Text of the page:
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Enter the name of the tune for hymn 362
The British Prime Minister Neville Chamberlain signed an agreement with the German Chancellor Adolf Hitler at the end of September 1938 and returned to England to explain that he had entered into an Anglo-German Naval Agreement which, he hoped, was symbolic “of the desire of our two peoples never to go to war with one another again”.
The First World War had ended in 1918, just 20 years before, and had been devastating. You can understand the Prime Minister’s fervent wish that no such hostilities would take place again. Later, outside 10 Downing Street, he made the now famous statement:
"My good friends, for the second time in our history, a British Prime Minister has returned from Germany bringing peace with honour. I believe it is peace for our time. We thank you from the bottom of our hearts. Go home and get a nice quiet sleep."
The first British Prime Minister to use that phrase had been Benjamin Disraeli in 1878 but it is Mr Chamberlain’s speech that everyone now remembers, for he was seriously mistaken. Less than a year after the signing of that agreement Europe was again plunged into a world war. It was no time for peace. Sadly, it was a time for war.
Three thousand years before Mr. Chamberlain used that expression “peace for our time” a wise king had commented on the way that time controls our lives. He spoke about it as though life was like a patchwork quilt of different experiences. Just as different fabrics of varying designs and colours are sewn together to make a quilt, so various experiences in life come together to form and shape a person’s lifetime. This is how Solomon saw life in all its complexity and variety:
"To everything there is a season, a time for every purpose under heaven: a time to be born, and a time to die; a time to plant, and a time to pluck what is planted; a time to kill, and a time to heal; a time to break down, and a time to build up; a time to weep, and a time to laugh…"
In a carefully constructed and divinely inspired rehearsal of how things work out for different people Solomon concludes his analysis with these words:
"… A time to keep silence, and a time to speak; a time to love, and a time to hate; a time of war, and a time of peace" (Ecclesiastes 3:1–8).
For forty years Solomon reigned as God’s appointed King, ruling from Jerusalem over “the throne of the LORD” (1 Chronicles 29:23). His kingdom was God’s kingdom on earth, a kingdom which will be reinstated when Jesus returns, as promised, to rule from Jerusalem: “the city of the great King” (Matthew 5:35). Solomon had a remarkably peaceful reign, consolidating the territorial expansion of his father King David and ruling wisely by making shrewd alliances and entering into commercial arrangements with other countries which were profitable for all concerned. He thus amassed a huge personal fortune and enriched the nation mightily. But at his death everything fell apart.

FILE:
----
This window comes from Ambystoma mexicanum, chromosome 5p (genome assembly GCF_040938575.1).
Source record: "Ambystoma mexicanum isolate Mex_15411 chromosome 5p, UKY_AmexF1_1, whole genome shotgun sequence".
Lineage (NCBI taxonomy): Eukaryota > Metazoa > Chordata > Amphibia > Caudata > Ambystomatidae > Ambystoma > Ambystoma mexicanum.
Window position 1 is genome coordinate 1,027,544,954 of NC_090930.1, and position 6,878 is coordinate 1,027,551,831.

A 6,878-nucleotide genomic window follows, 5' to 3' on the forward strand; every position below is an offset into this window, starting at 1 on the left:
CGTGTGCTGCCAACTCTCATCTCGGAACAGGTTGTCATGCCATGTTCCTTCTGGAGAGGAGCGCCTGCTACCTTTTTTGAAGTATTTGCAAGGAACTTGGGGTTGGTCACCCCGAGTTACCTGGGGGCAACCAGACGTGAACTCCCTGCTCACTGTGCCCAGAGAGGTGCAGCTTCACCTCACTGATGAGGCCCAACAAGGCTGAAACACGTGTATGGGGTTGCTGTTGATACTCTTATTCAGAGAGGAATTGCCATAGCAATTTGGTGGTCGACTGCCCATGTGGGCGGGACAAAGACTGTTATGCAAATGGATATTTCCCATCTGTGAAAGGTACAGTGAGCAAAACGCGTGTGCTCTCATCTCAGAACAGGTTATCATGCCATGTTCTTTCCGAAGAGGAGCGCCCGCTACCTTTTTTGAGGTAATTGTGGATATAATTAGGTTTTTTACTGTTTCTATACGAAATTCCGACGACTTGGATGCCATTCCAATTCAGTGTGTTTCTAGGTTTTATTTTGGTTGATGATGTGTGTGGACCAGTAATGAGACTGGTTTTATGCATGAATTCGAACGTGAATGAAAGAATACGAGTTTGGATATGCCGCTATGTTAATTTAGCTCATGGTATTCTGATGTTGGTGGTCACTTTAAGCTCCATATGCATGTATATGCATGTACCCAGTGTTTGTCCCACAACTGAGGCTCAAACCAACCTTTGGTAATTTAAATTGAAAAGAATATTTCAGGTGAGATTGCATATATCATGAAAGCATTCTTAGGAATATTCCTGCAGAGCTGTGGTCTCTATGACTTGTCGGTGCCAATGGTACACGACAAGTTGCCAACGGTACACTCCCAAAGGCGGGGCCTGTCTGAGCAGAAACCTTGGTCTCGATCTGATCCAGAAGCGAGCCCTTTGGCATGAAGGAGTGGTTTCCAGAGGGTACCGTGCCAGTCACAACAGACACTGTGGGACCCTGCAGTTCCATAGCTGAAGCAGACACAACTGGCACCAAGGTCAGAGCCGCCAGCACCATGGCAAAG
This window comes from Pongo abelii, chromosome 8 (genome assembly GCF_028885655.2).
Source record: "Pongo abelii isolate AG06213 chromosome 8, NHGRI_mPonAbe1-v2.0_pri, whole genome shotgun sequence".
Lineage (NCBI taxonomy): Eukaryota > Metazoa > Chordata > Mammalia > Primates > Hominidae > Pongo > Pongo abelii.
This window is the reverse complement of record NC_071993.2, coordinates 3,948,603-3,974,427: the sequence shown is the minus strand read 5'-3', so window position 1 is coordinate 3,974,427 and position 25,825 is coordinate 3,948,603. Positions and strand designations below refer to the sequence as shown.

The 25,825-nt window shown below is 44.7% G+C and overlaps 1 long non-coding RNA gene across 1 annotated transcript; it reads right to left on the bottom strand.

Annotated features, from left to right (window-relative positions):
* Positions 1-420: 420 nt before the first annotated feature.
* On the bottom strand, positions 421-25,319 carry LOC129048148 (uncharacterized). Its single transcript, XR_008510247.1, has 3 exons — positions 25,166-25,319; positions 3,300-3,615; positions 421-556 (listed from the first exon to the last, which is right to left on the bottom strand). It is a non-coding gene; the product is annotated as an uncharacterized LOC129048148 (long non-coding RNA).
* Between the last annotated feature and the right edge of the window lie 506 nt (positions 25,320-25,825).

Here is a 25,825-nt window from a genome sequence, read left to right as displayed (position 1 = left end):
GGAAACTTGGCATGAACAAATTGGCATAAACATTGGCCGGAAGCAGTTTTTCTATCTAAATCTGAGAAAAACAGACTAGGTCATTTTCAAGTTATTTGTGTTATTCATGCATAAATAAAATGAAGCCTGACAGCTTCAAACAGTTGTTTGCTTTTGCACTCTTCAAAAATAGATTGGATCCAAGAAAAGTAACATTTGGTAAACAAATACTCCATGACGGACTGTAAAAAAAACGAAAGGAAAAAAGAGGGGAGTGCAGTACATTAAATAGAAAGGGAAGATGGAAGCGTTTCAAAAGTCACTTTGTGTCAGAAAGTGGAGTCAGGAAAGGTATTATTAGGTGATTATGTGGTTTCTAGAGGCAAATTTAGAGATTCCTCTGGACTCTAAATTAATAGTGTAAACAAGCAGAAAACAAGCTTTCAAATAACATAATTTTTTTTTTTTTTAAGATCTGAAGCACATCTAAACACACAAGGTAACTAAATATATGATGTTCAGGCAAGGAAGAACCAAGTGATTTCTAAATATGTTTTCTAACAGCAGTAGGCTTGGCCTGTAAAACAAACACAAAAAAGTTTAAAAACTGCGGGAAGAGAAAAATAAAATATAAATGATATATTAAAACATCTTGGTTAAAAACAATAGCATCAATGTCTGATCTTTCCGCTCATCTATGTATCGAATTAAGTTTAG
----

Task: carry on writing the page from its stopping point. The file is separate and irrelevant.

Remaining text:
Solomon’s successor was as foolish as Solomon was wise. Civil war raged and the nation was torn apart. A powerful neighbouring country seized the opportunity to attack and plunder and the weakened nation could not defend itself. From then on the ‘time of peace’ was replaced by ‘a time of war’ and the pattern in Israel has been repeated the world over, then and now.
Nobody knows when the next war will break out somewhere in the world. Nobody knows when the next terrorist attack will take place, or where that might be. We live in an increasingly violent and uncertain world where the capability to wreak devastation can so easily fall into the hands of extremists who are willing to die for what they believe.
This magazine would be called “Bad Tidings” if it contained just a review of the dangers and problems that confront us. We need to recognize them for what they are; otherwise we live in a fool’s paradise. But the Bible is full of good news from God and those who read it can be reassured that God both knows all that is happening and can control the outcome as part of His plan of salvation. For Solomon went on to say that God:
"… has made everything beautiful in its time. Also He has put eternity in their hearts, except that no one can find out the work that God does from beginning to end" (Ecclesiastes 3:11).
It is one of the things that distinguish humans from other animals that we have a sense of eternity in our hearts – a sense that there is something else, other than this mortal existence, a sense of another world or another dimension that we want to be part of, and rightly so. God is in heaven and we are on earth (Ecclesiastes 5:2) but God means to establish His heavenly kingdom on earth, which is why the Lord taught his disciples to pray:
"Your kingdom come. Your will be done on earth as it is in heaven" (Matt.6:10).
God knows when that Kingdom will be established, but we do not. The Scriptures tell us the reason and it is relevant to all, for God is waiting for us to accept His gracious invitation to be at peace with Him. Here’s the apostle Peter’s explanation:
"The Lord is not slack concerning His promise, as some count slackness, but is longsuffering toward us, not willing that any should perish but that all should come to repentance" (2 Peter 3:9).
This issue of “Glad Tidings” examines what the Bible says about peace with God. This includes having peace of mind, finding a right relationship with God through the saving work of Jesus and understanding what God is about to do to transform our war-weary world into a peaceful place where righteousness and right-thinking will prevail.